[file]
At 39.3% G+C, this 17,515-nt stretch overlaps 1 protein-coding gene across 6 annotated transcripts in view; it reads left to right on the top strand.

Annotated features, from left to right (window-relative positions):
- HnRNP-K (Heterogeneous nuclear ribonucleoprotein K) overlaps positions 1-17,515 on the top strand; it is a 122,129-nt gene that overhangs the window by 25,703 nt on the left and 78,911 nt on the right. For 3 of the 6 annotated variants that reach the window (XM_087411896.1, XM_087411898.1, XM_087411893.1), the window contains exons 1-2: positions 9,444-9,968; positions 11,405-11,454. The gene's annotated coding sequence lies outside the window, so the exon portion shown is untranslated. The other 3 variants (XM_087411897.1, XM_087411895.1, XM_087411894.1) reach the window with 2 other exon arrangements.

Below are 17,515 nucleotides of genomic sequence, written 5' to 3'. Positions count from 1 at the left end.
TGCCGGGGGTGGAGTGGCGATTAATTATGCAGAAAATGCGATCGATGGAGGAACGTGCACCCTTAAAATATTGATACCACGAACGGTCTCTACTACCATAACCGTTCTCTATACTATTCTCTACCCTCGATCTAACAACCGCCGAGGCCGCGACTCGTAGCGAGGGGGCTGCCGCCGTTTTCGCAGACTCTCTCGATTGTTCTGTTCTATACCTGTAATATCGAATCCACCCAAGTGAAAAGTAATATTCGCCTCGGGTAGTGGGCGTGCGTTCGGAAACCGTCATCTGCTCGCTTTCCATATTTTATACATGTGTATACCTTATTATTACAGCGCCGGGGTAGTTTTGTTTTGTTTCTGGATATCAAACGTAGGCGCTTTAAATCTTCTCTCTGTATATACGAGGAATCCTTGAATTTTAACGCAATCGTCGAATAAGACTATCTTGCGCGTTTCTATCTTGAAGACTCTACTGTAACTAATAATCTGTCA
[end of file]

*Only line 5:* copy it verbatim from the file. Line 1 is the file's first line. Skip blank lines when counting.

TGCCGGGGGTGGAGTGGCGATTAATTATGCAGAAAATGCGATCGATGGAGGAACGTGCACCCTTAAAATATTGATACCACGAACGGTCTCTACTACCATAACCGTTCTCTATACTATTCTCTACCCTCGATCTAACAACCGCCGAGGCCGCGACTCGTAGCGAGGGGGCTGCCGCCGTTTTCGCAGACTCTCTCGATTGTTCTGTTCTATACCTGTAATATCGAATCCACCCAAGTGAAAAGTAATATTCGCCTCGGGTAGTGGGCGTGCGTTCGGAAACCGTCATCTGCTCGCTTTCCATATTTTATACATGTGTATACCTTATTATTACAGCGCCGGGGTAGTTTTGTTTTGTTTCTGGATATCAAACGTAGGCGCTTTAAATCTTCTCTCTGTATATACGAGGAATCCTTGAATTTTAACGCAATCGTCGAATAAGACTATCTTGCGCGTTTCTATCTTGAAGACTCTACTGTAACTAATAATCTGTCA